Maribel Lopez, principal analyst with Lopez Research, told EnterpriseAI that the new EC2 instances are possible because AWS saw a need for these services in the marketplace and then figured out how to fill those needs for customers.
“Chips are the gateway to innovation and differentiation,” said Lopez. “Look at any major tech launch and someone will be talking about how a chip is creating a new experience or a cheaper experience. With AWS's tech prowess, it is no wonder that they decided to develop a custom product for both cost and performance. Intel is the top dog, but increasingly companies are looking outside of Intel so they can differentiate.”
For AWS to make it all happen, though, they needed the help of chip-IP vendor Arm Ltd., which was able to take AWS’ designs and turn them into real-world silicon, said Lopez. “Arm has done a great job of getting itself embedded in companies that want to do their own processors, such as AWS and Apple,” she said.
Jack E. Gold, the president and principal analyst of J. Gold Associates, said that most cloud customers that use Graviton instances do so because the instances are less expensive to run compared to instances using Intel Xeon chips, due to lower costs for power consumption and for the chips themselves.
“But while Graviton works well for many workloads that are not compute intensive, the majority of high performance workloads still work on the higher power Intel or AMD chips,” said Gold. “Indeed, AWS also builds custom silicon – Trainium – for optimized AI training, even as they offer more compute intensive Nvidia/Intel AI chip instances. So, Graviton enables AWS to offer a more economical cloud instance and as a result, expands their market to more applications, such as web serving, streaming, data collection, office apps and more.”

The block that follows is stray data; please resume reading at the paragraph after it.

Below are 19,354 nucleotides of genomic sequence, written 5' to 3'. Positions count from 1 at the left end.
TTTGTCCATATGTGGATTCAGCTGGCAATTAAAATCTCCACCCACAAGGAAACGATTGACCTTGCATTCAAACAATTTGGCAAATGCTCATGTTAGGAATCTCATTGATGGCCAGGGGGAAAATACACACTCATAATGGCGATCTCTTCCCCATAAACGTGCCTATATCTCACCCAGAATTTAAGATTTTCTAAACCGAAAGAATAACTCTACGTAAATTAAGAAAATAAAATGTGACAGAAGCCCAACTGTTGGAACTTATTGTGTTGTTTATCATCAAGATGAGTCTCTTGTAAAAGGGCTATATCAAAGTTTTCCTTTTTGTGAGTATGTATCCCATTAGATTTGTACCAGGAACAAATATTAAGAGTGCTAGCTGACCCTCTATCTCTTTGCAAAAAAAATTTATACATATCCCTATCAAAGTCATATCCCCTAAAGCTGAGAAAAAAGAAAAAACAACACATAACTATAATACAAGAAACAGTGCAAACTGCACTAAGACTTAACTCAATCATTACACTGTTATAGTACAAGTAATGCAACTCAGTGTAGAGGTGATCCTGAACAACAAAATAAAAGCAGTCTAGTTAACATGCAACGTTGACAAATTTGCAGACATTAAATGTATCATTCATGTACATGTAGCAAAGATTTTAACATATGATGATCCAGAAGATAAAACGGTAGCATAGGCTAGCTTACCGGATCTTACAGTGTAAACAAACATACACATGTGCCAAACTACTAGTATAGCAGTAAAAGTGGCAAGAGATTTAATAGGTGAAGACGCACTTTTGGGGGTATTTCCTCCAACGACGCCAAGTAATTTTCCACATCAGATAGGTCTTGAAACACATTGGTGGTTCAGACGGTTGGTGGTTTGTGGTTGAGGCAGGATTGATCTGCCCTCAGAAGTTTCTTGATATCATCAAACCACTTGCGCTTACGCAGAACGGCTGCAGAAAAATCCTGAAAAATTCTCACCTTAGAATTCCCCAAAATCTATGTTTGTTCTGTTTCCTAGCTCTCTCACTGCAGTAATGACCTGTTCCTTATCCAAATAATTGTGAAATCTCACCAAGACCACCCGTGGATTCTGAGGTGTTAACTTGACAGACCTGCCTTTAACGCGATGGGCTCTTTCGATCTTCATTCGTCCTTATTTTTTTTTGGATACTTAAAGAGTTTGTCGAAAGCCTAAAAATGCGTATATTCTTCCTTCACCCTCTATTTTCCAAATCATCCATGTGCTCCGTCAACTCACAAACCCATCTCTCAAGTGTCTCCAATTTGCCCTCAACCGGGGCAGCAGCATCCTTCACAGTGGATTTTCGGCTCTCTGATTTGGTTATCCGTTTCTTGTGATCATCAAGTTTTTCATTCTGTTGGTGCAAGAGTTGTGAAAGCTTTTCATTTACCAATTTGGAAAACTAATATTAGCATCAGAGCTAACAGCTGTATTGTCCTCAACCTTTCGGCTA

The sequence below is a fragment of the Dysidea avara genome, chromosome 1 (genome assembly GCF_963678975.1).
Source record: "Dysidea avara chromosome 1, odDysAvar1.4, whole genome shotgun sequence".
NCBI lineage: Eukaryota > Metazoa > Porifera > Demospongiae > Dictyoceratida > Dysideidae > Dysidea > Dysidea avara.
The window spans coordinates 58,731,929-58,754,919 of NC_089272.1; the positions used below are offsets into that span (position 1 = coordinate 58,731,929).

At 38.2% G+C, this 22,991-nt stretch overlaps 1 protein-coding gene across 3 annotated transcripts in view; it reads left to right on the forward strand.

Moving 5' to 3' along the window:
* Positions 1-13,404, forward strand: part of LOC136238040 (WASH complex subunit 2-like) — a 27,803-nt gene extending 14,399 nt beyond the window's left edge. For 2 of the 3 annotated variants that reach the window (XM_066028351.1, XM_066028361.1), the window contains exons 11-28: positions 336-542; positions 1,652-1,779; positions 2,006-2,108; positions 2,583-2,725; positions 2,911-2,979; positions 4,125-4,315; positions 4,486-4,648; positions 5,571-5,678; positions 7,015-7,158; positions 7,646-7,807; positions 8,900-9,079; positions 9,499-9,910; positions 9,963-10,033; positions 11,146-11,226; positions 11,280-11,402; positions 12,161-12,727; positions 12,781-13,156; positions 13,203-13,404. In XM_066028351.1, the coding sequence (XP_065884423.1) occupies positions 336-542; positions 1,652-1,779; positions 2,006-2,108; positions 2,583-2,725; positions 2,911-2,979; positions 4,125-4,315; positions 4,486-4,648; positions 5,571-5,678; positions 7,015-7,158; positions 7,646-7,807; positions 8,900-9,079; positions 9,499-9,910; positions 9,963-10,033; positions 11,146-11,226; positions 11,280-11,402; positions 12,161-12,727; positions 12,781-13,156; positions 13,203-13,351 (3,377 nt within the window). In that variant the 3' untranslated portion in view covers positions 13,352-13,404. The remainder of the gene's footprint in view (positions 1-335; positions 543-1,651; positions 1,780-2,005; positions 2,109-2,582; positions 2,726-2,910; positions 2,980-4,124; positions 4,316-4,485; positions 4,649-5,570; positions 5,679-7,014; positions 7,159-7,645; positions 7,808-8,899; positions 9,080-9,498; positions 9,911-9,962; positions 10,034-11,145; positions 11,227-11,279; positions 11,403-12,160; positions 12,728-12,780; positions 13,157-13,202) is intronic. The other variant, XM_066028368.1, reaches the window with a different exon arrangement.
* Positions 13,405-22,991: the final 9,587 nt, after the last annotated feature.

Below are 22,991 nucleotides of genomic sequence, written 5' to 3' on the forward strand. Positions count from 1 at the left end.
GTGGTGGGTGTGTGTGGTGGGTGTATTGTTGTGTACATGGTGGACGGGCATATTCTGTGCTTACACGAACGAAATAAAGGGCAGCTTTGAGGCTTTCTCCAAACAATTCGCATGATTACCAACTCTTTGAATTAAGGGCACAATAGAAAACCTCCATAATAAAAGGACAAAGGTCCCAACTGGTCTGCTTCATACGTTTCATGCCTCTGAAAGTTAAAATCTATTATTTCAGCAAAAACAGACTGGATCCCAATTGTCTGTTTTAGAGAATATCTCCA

Gold said this is important for AWS and other cloud providers that are creating and using their own custom chips so they can create broader offerings as the cloud expands to encompass more use cases and continues to be a replacement for on-premises compute workloads.
“I expect to see AWS and others continue to develop their own optimized chips built on Arm IP, but I do not see AWS moving away from more traditional Intel/AMD/Nvidia chips for customers who need the power these chips provide,” he said.
According to AWS, the new Graviton3-powered instances are up to 60 percent more energy efficient than the previous Graviton2-powered EC2 instances. The C7g instances use the latest DDR5 memory, which provides 50 percent higher memory bandwidth compared to AWS Graviton2-based instances, which improves the performance of memory-intensive applications like scientific computing. The C7g instances also deliver 20 percent higher networking bandwidth capabilities compared to AWS Graviton2-based instances and support Elastic Fabric Adapter (EFA), which allows applications to communicate directly with network interface cards, enhancing the performance of HPC and other applications.
In a Nov. 30 blog post announcing the new Graviton3 instances, Jeff Barr, the chief evangelist for AWS, wrote that that the new offerings will better serve customers who need to run compute-intensive workloads including HPC, batch processing, electronic design automation (EDA), media encoding, scientific modeling, ad serving, distributed analytics, and CPU-based machine learning inferencing.
“While we are still optimizing these instances, it is clear that the Graviton3 is going to deliver amazing performance,” wrote Barr.
Users can sign up for the preview of the C7g instances immediately and give them a test drive, he wrote. C7g instances will be available in multiple sizes, including bare metal.